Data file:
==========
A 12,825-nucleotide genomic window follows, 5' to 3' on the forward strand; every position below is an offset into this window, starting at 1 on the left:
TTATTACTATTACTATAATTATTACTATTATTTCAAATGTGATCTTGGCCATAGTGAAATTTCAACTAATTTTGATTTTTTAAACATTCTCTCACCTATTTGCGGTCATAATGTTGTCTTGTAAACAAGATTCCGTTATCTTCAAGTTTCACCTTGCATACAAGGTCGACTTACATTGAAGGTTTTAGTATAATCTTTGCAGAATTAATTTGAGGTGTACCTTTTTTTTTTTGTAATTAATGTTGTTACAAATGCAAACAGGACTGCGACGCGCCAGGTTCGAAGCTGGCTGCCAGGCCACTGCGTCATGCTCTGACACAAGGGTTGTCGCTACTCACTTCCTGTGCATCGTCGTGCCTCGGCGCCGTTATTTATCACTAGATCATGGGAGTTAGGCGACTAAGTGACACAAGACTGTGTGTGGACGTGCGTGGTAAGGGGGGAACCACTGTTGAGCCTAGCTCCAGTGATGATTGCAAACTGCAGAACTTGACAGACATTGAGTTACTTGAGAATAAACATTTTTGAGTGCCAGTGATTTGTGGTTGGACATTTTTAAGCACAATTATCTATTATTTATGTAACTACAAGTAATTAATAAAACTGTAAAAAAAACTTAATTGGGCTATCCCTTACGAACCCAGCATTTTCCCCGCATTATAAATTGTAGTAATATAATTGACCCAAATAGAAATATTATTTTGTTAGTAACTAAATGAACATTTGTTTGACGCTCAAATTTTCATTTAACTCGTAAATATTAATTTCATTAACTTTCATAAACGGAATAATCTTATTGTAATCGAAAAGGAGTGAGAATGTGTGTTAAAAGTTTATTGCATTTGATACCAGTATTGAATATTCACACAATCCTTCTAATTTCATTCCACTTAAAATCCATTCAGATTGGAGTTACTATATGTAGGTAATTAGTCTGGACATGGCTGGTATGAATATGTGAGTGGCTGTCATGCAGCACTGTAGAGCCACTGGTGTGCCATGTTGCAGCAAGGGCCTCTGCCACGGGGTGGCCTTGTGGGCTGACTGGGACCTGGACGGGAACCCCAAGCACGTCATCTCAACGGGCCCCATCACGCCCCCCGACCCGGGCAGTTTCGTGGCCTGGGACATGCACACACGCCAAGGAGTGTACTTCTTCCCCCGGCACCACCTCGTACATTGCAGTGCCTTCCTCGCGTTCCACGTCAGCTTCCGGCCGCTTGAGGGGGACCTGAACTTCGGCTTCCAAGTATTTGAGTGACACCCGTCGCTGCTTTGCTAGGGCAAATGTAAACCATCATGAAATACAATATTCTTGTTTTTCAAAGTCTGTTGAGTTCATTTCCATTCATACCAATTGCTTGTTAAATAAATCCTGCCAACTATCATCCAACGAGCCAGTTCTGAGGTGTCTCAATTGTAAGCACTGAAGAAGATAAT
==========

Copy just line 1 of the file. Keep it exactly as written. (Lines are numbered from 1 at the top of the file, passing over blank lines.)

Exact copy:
A 12,825-nucleotide genomic window follows, 5' to 3' on the forward strand; every position below is an offset into this window, starting at 1 on the left: